For the uninitiated, the Take Along Tunes toy plays a series of excerpts from Classical- and Baroque-era (mostly) orchestral works while flashing colored lights; its purpose is to distract and occupy your baby while you’re forcing them to do something they don’t particularly enjoy (in our case, diaper changes). As musical toys go, it’s really not annoying, because the tunes are pleasant and the excerpts are long enough not to drive you up the wall with repetitiveness.
While there are some obvious, Greatest-Hits-of-the-Classical-Era-type selections (William Tell, Eine Kleine Nachtmusik), some other excerpts stumped me.
Step 1: Google.
I tried simply searching the internet for a list of songs, and I was able to find a review of the toy that appeared to have answered this question for me. A number of these were correct—all the Mozart selections, the Chopin, the Rossini, and Vivaldi “Spring”—but I listened to all of “Summer” and didn’t hear anything from the toy, and about four tracks were left unidentified.
Have a listen to these mystery tracks and feel yourself being transported to your last drop-the-needle test.
I then tried entering the unidentified melodies into things like Shazam and ThemeFinder.org, to no avail.
Thus began my wild goose chase.
Step 2: Musicology Twitter.
Clearly I needed to tap a bigger network, so it was time to bring in Twitter.
I was encouraged when, after less than 20 minutes, a hero identified two of the four tracks as some real deep cuts.
(at the risk of exposing an embarrassing lack of knowledge about a composer I once considered writing my dissertation on…)
wtf is a Goldberg canon!?
Apparently they were only discovered in 1975. Weird choice for a baby toy, right? Here’s an edition of the Goldberg canons on IMSLP—the toy plays #5 with some small alterations.
Vivaldi wrote so much stuff that I’m not surprised I couldn’t identify this violin concerto. We are very far out of my wheelhouse with this one.
But no one was able to tackle Mystery Tracks A and D yet.
Step 3: Ask nerdy friends.
As a result of being a music professor and obtaining a PhD in music geekery, I know a lot of people who seem to know everything about Classical music. I contacted some of my most savvy friends from CUNY—no IDs, although one friend suggested that D was “bad Handel” and that A had mode mixture that was “a Brahms or Dvořák thing, or like Berlioz.”
Then I even my former professor Bill Rothstein, who I suspect has a photographic memory and seems to be able to sit down at the piano and immediately play any piece you mention from memory—still nothing!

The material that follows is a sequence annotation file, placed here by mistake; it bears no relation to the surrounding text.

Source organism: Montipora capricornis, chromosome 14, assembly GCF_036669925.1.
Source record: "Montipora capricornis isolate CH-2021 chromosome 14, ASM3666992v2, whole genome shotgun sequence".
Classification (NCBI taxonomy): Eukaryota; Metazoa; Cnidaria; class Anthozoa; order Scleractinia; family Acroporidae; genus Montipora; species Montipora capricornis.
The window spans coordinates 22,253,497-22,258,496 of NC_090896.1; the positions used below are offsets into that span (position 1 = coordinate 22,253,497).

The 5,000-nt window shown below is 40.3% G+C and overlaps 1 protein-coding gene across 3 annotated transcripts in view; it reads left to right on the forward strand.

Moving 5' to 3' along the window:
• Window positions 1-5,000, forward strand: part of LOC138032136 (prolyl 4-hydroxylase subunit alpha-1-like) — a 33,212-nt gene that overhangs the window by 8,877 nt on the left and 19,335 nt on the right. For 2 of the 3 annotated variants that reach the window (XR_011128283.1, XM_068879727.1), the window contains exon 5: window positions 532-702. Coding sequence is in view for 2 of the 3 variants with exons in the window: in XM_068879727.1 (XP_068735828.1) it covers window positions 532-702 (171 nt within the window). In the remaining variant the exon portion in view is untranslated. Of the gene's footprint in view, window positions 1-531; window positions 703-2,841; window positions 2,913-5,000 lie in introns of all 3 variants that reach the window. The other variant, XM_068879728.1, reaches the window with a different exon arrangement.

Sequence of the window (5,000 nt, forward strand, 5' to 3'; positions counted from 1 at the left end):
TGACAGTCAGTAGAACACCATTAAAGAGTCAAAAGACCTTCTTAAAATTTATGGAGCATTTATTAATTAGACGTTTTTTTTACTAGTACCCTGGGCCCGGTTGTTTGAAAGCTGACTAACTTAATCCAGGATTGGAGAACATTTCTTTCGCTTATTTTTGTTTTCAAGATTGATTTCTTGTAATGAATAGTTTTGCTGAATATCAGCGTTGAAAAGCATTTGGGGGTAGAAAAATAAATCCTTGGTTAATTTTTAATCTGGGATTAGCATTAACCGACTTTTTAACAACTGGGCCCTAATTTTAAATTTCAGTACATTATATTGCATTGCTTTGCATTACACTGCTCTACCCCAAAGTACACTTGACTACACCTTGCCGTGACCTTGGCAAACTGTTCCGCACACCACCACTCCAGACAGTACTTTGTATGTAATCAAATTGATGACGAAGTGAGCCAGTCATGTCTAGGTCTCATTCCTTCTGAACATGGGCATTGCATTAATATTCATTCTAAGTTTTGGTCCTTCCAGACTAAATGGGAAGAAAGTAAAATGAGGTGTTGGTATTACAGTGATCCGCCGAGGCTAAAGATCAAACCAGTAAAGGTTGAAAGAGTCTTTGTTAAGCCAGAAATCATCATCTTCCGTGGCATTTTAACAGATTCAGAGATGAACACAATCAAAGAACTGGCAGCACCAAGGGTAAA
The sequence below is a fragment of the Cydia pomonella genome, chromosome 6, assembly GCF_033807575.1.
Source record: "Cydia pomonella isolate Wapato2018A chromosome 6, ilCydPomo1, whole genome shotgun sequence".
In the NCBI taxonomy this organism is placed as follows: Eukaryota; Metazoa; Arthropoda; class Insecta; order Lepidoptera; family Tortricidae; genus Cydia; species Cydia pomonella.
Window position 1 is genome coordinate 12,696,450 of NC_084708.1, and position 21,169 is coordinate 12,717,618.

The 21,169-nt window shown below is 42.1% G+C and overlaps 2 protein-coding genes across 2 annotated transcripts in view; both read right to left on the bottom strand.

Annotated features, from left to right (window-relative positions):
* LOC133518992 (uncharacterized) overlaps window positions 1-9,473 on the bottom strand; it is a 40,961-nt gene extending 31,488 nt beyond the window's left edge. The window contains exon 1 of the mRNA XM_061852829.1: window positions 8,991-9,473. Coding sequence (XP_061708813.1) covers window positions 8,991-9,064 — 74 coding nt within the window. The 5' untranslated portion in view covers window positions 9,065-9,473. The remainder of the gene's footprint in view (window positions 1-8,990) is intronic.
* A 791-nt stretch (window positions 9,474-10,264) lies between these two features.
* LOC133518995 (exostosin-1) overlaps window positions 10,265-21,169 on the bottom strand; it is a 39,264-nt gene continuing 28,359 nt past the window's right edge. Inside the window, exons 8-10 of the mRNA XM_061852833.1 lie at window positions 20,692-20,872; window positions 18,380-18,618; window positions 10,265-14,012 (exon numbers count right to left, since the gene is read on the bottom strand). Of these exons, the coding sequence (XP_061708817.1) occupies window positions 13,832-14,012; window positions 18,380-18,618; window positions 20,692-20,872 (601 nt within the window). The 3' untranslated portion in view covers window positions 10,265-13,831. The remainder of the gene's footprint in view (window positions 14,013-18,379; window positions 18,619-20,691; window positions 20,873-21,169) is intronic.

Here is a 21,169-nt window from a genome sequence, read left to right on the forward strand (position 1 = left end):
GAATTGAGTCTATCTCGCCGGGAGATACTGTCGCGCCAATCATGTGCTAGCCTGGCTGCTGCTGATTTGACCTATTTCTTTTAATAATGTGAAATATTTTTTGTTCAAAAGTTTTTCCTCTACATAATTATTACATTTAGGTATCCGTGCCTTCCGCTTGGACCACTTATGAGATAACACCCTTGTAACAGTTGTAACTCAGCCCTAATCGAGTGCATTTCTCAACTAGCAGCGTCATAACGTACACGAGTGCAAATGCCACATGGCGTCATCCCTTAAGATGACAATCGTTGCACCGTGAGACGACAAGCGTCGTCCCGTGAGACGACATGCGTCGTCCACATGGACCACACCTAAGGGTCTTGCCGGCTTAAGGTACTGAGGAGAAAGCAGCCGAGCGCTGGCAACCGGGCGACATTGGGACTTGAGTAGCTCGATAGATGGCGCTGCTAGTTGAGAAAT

At this point I started to fear that I’d never know the answer to this mystery.
Step 4: Back to Twitter.
I went back to Twitter to beg and plead for my followers’ help. I even tried appealing to people’s egos by mentioning they’d be out-guessing Bill Rothstein if they knew any of the answers. Yet no one answered my calls. Inspired by the suggestion that Mystery Tune D was “bad Handel,” I decided to tag in Handel scholar Greg Decker. In a surprise twist ending, though, it was Mystery Tune A that Greg was able to identify!
Music Theory Twitter begged Greg to work his magic on Mystery Tune D as well. He did admit it “could be Handel” but said he was too busy for the time being to go on a scavenger hunt. (I mean, come on, though, what could be more important?)
But another surprise came when the final piece was identified by a theory professor whose expertise came not from their extensive schooling, but instead from their extensive family.
So it turns out “bad Handel” and “early 18th-c.” were both pretty good inferences.
The Complete List of Songs in the Take Along Tunes toy
Here is the actual list of pieces featured in the Baby Einstein Take Along Tunes toy and a Spotify playlist I’ve assembled for your (and my) listening pleasure.
|Composer||Piece and IMSLP link|
|Ludwig van Beethoven||12 Contradanses, WoO 14, No. 6|
|Wolfgang Mozart||Serenade in D major, K. 239, mvt. I|
|Frédéric Chopin||Waltz, Op. 70, No. 1|
|Johann Sebastian Bach||14 Canons, BWV 1087, No. 5|
|Antonio Vivaldi||Violin Concerto in E, Op. 3, No. 12|
|Gioachino Rossini||Overture from William Tell|
|Wolfgang Mozart||Piano Sonata in A major, K. 331, mvt. III|
|Antonio Vivaldi||Violin Concerto in E, “Spring”, mvt. I|
|Georg Philipp Telemann||Ouverture-Suite TWV 55:C3, mvt. VI|
|Wolfgang Mozart||Eine kleine Nachtmusik, K. 525, mvt. I|